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Definitely a Victorian mural at St Peter, Titchfield, Hampshire

There’s other errors too, let’s choose the one where he says, rather prosaically, that the W wall of Titchfield church has a “Victorian mural of the draft of fishes”. Which he must have got from an outdated source rather than actually looking at it, because post 1952, it’s extremely modern-looking after being reworked by students of the Portsmouth School of Art. It stinks to me of a filler paragraph written without actually looking at the building – and the more you scrutinise it the more stuff you’ll find but quite frankly at the moment I’d like to just throw this book into the sea, so let’s finish this.

THE CONCLUSION HOLD YOUR HORSES DON’T GO YET

So really, all this book is a list, the rest is just mechanically-written, error-ridden, tedious piffle, with prose as flat as the Norfolk Broads. You might as well use the quick lists at the back of Parish Churches as Works of Art by Alec Clifton-Taylor (Clifton-Taylor has a similar authoritative tone that grates a bit, but at least he has good prose, knows what he’s talking about and is at least very consistent on things he hates, especially Victorian stained glass). The slick presentation of 1000 Best is the key to its success, and totally what’s suckered in for the last decade or so. That is, the really lovely and plentiful Country Life archive photos in the original edition (much reduced to a few plates in the paperback), the excellent maps (showing the churches in adjacent counties is fantastic for tourism), and above all the “Gotta Catch ‘Em All” mentality. And of course, without his contacts in journalism (Country Life) the publishing trade (Pevsner Architectural Guides, Penguin), he would have never been able to pull it all together. Now of course, its popularity led to endless more advances for him to crap out <Bit of Britain>’s <number> Best <thing>. From the initial sequel of Houses, to now, Railway Stations. No doubt soon he’ll be doing 400 Best Public Toilets.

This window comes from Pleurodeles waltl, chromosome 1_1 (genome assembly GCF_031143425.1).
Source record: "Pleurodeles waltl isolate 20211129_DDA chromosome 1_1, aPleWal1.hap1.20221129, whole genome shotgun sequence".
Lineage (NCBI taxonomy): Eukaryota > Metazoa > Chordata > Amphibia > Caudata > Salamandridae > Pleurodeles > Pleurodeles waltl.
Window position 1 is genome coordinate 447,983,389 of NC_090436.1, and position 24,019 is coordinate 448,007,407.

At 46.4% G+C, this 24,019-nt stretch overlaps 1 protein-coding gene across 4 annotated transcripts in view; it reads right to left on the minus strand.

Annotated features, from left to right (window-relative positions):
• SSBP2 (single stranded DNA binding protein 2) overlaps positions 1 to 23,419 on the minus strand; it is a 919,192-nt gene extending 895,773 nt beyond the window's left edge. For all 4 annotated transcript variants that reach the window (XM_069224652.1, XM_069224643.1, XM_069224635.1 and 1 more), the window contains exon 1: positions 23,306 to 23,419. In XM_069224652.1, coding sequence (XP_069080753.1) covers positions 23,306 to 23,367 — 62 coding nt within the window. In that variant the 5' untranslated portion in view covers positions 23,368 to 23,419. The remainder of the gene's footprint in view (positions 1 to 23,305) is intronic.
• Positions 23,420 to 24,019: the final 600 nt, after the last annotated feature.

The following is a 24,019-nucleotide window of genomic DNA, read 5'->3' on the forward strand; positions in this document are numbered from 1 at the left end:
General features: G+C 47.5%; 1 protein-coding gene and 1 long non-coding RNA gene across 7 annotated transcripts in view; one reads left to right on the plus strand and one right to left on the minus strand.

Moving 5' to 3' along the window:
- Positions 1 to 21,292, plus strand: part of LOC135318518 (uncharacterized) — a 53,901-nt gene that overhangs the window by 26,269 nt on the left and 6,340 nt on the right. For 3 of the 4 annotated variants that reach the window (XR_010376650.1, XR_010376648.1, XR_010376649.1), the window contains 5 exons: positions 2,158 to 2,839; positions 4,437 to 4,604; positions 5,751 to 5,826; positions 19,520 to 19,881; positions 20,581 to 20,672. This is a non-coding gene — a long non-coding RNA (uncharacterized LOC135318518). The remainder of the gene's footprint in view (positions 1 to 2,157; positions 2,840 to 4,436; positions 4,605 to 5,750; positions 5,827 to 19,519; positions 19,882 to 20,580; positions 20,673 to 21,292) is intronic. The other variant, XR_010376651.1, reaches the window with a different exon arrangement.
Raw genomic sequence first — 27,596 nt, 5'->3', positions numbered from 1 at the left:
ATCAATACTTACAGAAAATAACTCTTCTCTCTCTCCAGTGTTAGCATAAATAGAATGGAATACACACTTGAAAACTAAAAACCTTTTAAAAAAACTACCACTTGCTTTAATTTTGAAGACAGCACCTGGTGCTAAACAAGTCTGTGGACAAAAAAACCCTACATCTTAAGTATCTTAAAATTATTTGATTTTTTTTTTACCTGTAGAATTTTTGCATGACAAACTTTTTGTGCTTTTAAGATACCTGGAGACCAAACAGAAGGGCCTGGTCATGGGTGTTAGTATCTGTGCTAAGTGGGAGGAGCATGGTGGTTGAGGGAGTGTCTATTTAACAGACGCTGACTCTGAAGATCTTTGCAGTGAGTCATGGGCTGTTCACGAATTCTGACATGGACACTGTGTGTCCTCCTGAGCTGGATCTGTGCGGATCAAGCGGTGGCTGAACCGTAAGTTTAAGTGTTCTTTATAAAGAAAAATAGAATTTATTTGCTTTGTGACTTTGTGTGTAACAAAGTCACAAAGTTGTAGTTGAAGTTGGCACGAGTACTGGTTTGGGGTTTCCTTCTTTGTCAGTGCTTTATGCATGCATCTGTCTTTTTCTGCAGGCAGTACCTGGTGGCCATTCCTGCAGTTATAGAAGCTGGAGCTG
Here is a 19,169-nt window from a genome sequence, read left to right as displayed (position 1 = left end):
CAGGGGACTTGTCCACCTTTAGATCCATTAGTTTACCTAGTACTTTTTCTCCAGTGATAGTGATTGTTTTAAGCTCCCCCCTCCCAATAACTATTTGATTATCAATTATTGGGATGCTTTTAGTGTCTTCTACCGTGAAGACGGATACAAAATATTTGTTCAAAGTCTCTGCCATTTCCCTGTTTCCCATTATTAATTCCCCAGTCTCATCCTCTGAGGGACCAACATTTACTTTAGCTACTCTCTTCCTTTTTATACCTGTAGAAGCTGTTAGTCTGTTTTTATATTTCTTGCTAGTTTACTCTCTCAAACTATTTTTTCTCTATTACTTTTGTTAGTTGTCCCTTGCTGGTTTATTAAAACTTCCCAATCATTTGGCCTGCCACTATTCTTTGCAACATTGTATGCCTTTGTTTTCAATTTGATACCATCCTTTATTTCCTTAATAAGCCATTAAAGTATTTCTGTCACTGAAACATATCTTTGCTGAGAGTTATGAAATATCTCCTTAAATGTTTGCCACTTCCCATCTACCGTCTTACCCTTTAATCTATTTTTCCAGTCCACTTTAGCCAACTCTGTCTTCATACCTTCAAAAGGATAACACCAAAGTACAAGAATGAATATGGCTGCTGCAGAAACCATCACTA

Jenkins lives in absolute fantasy world, where paintings always have little red ropes between gold poles in front of them, and pinecones always lie on chairs to keep common people’s bums off them. He doesn’t seem to appreciate – which is bloody amazing for someone who got so far in the heritage sector – that our heritage is not “frozen in time” for him to stumble upon, but instead is preserved through diligent restoration, conservation and curation, with many important choices being made. Many of his criticisms of the condition of churches are snobbish at best and irresponsible at worst. But the thing with Jenkins is that he knows how to write for print (unlike me, who writes 4,000-word hatchet jobs on crappy guide books for no real reason), has iron-clad media connections to keep getting plum freelance columns in The Guardian and spouting off on Radio 4, but has very little of worth to say. He is inert and unimaginative at best, reckless and downright stupid at his worst. I worry that this list will only damage people’s experience with churches, by sending them on wild goose chases to churches they haven’t a chance of getting into, and passing lots more worthy ones on the way that slip into obscurity and ultimately dilapidation. And just in case you think my criticisms of him are little unfair on the man, I offer a column of his moaning about how awful it is to be mocked as a white male (which is actually more boring and predictable than it is offensive), then in its defence said on TalkRadio, “I do sometimes feel a bit like it must have been like to be a black person 20 or 30 years ago”. Maybe you should wait until a person of colour has had a chance to be chair of the National Trust, eh, Simon? Anyway, I suppose I ought to go back to trying to post some of those Churchcrawling Trails so at least you have an alternative source.

 

p.s. To Penguin. Give us an advance and I will write England’s Four Hundred Best Public Toilets for you.

Churchcrawling Trails: West Derbyshire’s Three Titans